Most of the book is a collection of essays about the author's childhood in 1890s New York.Father dominates these stories, as he did the household.A domestic tyrant with a soft heart, he is a great period piece (should he give Mother an allowance, or would that be just an added expense?) and an amusing character study.
"Thoughts without Words" is a short section: sketches with doggerel.
``This Simian World'' is an extended essay on the characteristics that humans share with monkeys, which allow us to dominate the world and determine the use we will make of our mastery.The second half of the essay is heavily anti-religious, which is well-written but not so original; the better part is the first half, imagining how a human race descended from cats or other animals would have been different.("In literature they would not have begged for happy endings.")As I write that, I don't think I would have found the premise too interesting if it had been described to me in advance, but it is well done, with moments of beauty:
The elephant?Ah!Evolution has had its tragedies, hasn't it, as well as its triumphs, and well should the elephant know it.He had the best chance of all.Wiser even than the lion, or the wisest of apes, his wisdom furthermore was benign where theirs was sinister.Consider his dignity, his poise and skill.He was plastic, too.He had learned to eat many foods and endure many climates.Once, some say, this race explored the globe.Their bones are found everywhere, in South America even; so the elephants' Columbus may have found some road here before ours.They are cosmopolitans, these suave and well-bred beings.They have rich emotional natures, long memories, loyalty; they are steady and sure; and not narrow, not self-absorbed, for they seem interested in everything.What was it, then, that put them out of the race?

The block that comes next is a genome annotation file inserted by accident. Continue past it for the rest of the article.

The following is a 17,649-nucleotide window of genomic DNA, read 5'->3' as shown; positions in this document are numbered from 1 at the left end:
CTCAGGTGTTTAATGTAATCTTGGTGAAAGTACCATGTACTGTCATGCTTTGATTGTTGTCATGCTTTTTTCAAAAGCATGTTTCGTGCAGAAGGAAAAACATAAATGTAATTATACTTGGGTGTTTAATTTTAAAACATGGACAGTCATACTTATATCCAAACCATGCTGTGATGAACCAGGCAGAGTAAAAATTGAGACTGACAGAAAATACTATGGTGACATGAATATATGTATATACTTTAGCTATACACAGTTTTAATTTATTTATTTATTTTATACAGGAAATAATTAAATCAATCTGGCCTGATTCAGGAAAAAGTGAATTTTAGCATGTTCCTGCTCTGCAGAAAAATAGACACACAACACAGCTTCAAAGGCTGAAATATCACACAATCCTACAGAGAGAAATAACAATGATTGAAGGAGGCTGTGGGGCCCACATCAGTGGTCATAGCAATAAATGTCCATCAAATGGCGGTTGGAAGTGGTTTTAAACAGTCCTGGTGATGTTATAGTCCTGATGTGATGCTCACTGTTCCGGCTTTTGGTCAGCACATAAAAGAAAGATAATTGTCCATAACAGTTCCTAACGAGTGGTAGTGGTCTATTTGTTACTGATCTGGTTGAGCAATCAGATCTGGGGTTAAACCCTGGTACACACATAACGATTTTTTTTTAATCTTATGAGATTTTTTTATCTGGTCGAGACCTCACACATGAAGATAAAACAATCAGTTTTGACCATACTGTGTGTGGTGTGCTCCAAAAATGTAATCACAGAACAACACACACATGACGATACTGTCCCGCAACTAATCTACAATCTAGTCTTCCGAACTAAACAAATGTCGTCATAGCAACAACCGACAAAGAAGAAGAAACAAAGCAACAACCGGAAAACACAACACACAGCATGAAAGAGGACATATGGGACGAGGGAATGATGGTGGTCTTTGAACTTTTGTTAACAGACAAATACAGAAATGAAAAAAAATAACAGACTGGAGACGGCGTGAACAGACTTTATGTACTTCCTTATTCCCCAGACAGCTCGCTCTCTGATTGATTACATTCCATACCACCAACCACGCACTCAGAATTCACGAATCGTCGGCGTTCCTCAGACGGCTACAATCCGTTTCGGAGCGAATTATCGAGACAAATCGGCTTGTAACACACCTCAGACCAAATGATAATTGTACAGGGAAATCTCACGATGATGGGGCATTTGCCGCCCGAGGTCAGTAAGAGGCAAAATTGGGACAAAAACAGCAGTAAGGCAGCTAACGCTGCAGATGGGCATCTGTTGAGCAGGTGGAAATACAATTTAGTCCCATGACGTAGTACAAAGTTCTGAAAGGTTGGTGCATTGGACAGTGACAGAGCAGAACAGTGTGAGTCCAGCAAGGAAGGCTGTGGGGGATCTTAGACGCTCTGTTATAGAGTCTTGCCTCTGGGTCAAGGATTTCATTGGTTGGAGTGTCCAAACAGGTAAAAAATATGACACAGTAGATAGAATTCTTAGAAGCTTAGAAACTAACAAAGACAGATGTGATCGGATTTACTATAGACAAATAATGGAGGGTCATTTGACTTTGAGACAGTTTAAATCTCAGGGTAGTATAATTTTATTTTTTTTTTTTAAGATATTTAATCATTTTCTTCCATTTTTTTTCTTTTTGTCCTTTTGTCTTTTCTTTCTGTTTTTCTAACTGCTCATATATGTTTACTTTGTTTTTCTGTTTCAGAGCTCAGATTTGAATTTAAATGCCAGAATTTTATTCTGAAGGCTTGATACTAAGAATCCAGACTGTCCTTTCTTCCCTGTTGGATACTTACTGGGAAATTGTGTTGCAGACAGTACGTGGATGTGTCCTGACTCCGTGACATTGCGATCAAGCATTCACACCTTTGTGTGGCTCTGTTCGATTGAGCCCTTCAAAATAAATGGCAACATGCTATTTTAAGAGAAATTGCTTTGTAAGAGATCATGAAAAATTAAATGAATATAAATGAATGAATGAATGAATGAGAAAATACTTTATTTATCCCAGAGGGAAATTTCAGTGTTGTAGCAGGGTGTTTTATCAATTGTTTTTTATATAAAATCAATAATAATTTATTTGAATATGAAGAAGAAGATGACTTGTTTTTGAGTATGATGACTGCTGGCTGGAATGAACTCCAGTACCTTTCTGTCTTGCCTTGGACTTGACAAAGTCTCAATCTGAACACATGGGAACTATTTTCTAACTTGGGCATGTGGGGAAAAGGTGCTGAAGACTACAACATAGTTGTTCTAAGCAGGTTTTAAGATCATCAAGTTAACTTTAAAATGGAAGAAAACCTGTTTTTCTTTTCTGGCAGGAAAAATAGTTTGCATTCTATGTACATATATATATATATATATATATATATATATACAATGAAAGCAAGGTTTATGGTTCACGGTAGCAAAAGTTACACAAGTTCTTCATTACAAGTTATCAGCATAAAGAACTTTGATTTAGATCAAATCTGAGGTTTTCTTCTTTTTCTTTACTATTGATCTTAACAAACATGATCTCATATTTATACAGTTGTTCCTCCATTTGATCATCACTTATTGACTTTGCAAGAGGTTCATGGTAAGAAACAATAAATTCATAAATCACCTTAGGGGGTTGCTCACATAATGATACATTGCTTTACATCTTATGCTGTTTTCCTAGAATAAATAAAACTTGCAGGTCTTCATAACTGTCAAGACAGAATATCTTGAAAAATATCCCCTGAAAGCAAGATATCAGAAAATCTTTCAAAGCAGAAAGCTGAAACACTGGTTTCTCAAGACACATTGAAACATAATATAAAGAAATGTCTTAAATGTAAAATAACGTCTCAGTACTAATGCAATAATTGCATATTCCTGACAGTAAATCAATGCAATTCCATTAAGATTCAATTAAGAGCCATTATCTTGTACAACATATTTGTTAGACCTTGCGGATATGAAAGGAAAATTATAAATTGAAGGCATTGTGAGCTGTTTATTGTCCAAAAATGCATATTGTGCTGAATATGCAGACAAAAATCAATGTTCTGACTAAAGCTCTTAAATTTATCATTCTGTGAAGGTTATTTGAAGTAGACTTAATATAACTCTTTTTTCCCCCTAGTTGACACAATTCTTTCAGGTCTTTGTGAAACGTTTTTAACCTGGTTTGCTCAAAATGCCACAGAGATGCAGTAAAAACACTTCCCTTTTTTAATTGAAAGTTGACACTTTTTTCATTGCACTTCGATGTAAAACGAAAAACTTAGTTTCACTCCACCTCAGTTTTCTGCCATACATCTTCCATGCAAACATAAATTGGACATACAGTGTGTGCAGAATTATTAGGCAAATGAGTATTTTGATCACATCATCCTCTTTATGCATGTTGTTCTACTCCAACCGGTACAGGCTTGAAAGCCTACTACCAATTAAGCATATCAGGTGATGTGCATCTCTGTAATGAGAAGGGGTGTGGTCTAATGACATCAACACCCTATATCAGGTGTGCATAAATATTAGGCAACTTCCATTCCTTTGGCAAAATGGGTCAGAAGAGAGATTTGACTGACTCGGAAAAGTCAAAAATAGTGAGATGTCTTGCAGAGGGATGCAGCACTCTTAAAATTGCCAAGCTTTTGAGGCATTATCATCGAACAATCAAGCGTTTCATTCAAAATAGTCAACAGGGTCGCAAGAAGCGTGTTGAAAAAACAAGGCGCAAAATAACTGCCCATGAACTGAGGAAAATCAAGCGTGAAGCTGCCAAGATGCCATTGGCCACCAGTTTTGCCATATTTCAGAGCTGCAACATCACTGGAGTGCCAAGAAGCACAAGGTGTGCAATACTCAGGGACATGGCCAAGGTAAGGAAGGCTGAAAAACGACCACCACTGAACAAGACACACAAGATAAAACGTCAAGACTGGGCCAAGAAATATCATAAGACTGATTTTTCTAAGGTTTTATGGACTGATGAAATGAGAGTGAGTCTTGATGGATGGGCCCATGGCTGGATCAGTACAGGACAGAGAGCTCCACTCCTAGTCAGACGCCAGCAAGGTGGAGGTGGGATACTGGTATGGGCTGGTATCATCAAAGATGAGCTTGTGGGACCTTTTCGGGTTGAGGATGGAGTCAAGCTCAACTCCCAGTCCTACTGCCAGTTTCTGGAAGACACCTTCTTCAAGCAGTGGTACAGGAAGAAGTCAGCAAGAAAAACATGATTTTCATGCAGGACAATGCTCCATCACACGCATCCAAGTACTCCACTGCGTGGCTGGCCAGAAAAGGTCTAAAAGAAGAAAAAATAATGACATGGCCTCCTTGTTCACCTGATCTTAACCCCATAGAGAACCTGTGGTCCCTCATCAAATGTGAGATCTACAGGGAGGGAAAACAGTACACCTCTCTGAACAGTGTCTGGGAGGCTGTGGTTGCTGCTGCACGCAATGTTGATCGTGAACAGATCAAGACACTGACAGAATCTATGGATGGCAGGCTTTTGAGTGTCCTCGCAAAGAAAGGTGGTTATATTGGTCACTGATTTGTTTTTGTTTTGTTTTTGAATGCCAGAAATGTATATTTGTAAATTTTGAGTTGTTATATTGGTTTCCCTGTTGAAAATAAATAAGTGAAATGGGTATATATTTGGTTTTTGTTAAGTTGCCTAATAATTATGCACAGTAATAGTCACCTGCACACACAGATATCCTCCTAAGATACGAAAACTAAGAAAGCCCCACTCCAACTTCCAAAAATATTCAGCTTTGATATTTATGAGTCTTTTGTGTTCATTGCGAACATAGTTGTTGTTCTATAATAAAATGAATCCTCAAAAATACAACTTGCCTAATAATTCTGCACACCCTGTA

Could it have been a quite natural belief that they had already won?
And when they saw that they hadn't, and that the monkey-men were getting ahead, were they too great-minded and decent to exterminate their puny rivals? ...
If we had been as strong as the elephants, we might have been kinder.When great power comes naturally to people, it is used more urbanely.We use it as parvenus do, because that's what we are.The elephant, being born to it, is easy-going, confident, tolerant.He would have been a more humane king.
eBook The Best of Clarence Day, Including God and My Father, Life With Father, Life With Mother, This Simian World, and Selections from Thoughts Without Words